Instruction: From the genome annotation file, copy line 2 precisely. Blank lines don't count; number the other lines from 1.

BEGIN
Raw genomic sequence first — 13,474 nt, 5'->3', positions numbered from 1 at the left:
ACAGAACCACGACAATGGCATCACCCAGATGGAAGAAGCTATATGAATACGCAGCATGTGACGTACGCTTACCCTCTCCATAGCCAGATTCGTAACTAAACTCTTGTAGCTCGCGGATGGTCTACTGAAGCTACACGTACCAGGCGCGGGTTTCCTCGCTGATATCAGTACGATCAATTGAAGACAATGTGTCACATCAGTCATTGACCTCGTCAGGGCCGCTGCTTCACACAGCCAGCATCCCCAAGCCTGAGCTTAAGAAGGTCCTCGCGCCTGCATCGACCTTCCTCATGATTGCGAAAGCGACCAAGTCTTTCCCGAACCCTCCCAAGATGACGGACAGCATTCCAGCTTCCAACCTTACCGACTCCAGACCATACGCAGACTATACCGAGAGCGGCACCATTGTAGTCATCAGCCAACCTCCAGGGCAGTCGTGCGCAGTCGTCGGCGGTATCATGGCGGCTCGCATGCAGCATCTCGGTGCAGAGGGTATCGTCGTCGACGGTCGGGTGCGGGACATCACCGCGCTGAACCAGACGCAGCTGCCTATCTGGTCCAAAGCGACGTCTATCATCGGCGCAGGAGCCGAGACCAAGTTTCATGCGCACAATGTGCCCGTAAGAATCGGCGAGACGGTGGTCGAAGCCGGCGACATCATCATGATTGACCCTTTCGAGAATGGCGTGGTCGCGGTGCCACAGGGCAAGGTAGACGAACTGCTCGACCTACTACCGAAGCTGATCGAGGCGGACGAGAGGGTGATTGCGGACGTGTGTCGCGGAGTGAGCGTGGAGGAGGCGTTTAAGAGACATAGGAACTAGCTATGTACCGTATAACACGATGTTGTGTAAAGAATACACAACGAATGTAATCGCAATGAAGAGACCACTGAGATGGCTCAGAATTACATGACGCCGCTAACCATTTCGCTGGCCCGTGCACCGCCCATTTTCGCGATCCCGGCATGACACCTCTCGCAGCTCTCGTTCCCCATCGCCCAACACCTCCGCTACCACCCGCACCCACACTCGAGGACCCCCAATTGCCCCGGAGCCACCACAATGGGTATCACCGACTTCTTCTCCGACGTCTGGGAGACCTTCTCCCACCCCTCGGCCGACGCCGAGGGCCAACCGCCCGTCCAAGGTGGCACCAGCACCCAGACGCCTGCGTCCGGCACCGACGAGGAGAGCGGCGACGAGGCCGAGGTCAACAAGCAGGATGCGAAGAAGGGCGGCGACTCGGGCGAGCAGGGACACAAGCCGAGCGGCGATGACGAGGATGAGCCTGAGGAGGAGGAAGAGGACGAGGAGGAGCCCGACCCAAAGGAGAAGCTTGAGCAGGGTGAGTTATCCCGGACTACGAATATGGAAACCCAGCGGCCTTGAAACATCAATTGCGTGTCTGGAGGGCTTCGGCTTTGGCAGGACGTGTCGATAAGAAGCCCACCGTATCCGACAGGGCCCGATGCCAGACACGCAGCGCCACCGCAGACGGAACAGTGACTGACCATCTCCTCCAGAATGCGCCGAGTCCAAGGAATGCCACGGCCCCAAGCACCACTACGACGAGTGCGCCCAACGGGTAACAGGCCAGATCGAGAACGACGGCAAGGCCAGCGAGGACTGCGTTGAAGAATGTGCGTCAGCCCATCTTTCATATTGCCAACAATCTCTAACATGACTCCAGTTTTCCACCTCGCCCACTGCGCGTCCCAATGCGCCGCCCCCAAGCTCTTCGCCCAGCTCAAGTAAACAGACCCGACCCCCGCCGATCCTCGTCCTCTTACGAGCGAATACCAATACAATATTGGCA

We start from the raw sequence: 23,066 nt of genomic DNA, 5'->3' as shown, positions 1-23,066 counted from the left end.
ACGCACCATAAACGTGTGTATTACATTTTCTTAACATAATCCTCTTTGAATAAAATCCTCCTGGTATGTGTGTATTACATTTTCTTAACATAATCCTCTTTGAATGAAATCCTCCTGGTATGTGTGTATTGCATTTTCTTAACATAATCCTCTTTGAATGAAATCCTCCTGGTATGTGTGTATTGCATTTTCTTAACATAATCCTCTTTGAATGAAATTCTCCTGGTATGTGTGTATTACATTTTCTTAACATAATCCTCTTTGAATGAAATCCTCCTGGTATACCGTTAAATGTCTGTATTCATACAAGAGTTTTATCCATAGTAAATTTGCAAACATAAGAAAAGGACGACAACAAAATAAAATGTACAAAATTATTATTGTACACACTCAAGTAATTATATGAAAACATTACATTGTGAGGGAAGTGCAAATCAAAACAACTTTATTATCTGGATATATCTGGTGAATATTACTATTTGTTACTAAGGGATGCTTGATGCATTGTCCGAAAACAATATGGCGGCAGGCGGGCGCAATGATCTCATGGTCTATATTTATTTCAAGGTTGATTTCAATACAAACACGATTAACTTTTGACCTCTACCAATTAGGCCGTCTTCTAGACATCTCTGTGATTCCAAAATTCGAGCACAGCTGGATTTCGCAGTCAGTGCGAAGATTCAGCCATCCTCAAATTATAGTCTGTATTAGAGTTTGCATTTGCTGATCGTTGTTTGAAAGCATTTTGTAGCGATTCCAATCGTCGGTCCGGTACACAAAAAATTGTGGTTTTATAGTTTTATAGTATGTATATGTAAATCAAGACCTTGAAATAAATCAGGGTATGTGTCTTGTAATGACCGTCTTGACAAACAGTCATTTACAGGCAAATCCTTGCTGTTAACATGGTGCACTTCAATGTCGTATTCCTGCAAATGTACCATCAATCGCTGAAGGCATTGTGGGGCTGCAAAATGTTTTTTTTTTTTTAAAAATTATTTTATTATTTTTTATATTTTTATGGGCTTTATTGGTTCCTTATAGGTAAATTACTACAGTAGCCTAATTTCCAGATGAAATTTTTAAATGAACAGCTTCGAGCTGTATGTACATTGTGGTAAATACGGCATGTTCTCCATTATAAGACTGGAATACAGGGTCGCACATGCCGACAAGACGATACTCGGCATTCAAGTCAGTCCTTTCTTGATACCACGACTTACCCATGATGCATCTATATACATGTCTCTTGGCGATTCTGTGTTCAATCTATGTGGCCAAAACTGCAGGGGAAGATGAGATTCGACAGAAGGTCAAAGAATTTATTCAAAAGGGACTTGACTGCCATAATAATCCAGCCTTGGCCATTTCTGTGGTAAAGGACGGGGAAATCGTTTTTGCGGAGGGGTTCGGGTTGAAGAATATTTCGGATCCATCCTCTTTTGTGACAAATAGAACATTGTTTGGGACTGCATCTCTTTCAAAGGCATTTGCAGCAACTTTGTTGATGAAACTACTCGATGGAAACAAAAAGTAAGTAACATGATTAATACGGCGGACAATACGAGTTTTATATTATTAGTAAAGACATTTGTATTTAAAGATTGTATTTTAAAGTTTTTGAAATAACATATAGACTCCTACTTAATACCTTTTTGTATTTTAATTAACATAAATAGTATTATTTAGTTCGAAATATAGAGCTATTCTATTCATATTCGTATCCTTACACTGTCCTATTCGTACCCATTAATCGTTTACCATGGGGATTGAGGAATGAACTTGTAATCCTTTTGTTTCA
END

ACAGAACCACGACAATGGCATCACCCAGATGGAAGAAGCTATATGAATACGCAGCATGTGACGTACGCTTACCCTCTCCATAGCCAGATTCGTAACTAAACTCTTGTAGCTCGCGGATGGTCTACTGAAGCTACACGTACCAGGCGCGGGTTTCCTCGCTGATATCAGTACGATCAATTGAAGACAATGTGTCACATCAGTCATTGACCTCGTCAGGGCCGCTGCTTCACACAGCCAGCATCCCCAAGCCTGAGCTTAAGAAGGTCCTCGCGCCTGCATCGACCTTCCTCATGATTGCGAAAGCGACCAAGTCTTTCCCGAACCCTCCCAAGATGACGGACAGCATTCCAGCTTCCAACCTTACCGACTCCAGACCATACGCAGACTATACCGAGAGCGGCACCATTGTAGTCATCAGCCAACCTCCAGGGCAGTCGTGCGCAGTCGTCGGCGGTATCATGGCGGCTCGCATGCAGCATCTCGGTGCAGAGGGTATCGTCGTCGACGGTCGGGTGCGGGACATCACCGCGCTGAACCAGACGCAGCTGCCTATCTGGTCCAAAGCGACGTCTATCATCGGCGCAGGAGCCGAGACCAAGTTTCATGCGCACAATGTGCCCGTAAGAATCGGCGAGACGGTGGTCGAAGCCGGCGACATCATCATGATTGACCCTTTCGAGAATGGCGTGGTCGCGGTGCCACAGGGCAAGGTAGACGAACTGCTCGACCTACTACCGAAGCTGATCGAGGCGGACGAGAGGGTGATTGCGGACGTGTGTCGCGGAGTGAGCGTGGAGGAGGCGTTTAAGAGACATAGGAACTAGCTATGTACCGTATAACACGATGTTGTGTAAAGAATACACAACGAATGTAATCGCAATGAAGAGACCACTGAGATGGCTCAGAATTACATGACGCCGCTAACCATTTCGCTGGCCCGTGCACCGCCCATTTTCGCGATCCCGGCATGACACCTCTCGCAGCTCTCGTTCCCCATCGCCCAACACCTCCGCTACCACCCGCACCCACACTCGAGGACCCCCAATTGCCCCGGAGCCACCACAATGGGTATCACCGACTTCTTCTCCGACGTCTGGGAGACCTTCTCCCACCCCTCGGCCGACGCCGAGGGCCAACCGCCCGTCCAAGGTGGCACCAGCACCCAGACGCCTGCGTCCGGCACCGACGAGGAGAGCGGCGACGAGGCCGAGGTCAACAAGCAGGATGCGAAGAAGGGCGGCGACTCGGGCGAGCAGGGACACAAGCCGAGCGGCGATGACGAGGATGAGCCTGAGGAGGAGGAAGAGGACGAGGAGGAGCCCGACCCAAAGGAGAAGCTTGAGCAGGGTGAGTTATCCCGGACTACGAATATGGAAACCCAGCGGCCTTGAAACATCAATTGCGTGTCTGGAGGGCTTCGGCTTTGGCAGGACGTGTCGATAAGAAGCCCACCGTATCCGACAGGGCCCGATGCCAGACACGCAGCGCCACCGCAGACGGAACAGTGACTGACCATCTCCTCCAGAATGCGCCGAGTCCAAGGAATGCCACGGCCCCAAGCACCACTACGACGAGTGCGCCCAACGGGTAACAGGCCAGATCGAGAACGACGGCAAGGCCAGCGAGGACTGCGTTGAAGAATGTGCGTCAGCCCATCTTTCATATTGCCAACAATCTCTAACATGACTCCAGTTTTCCACCTCGCCCACTGCGCGTCCCAATGCGCCGCCCCCAAGCTCTTCGCCCAGCTCAAGTAAACAGACCCGACCCCCGCCGATCCTCGTCCTCTTACGAGCGAATACCAATACAATATTGGCA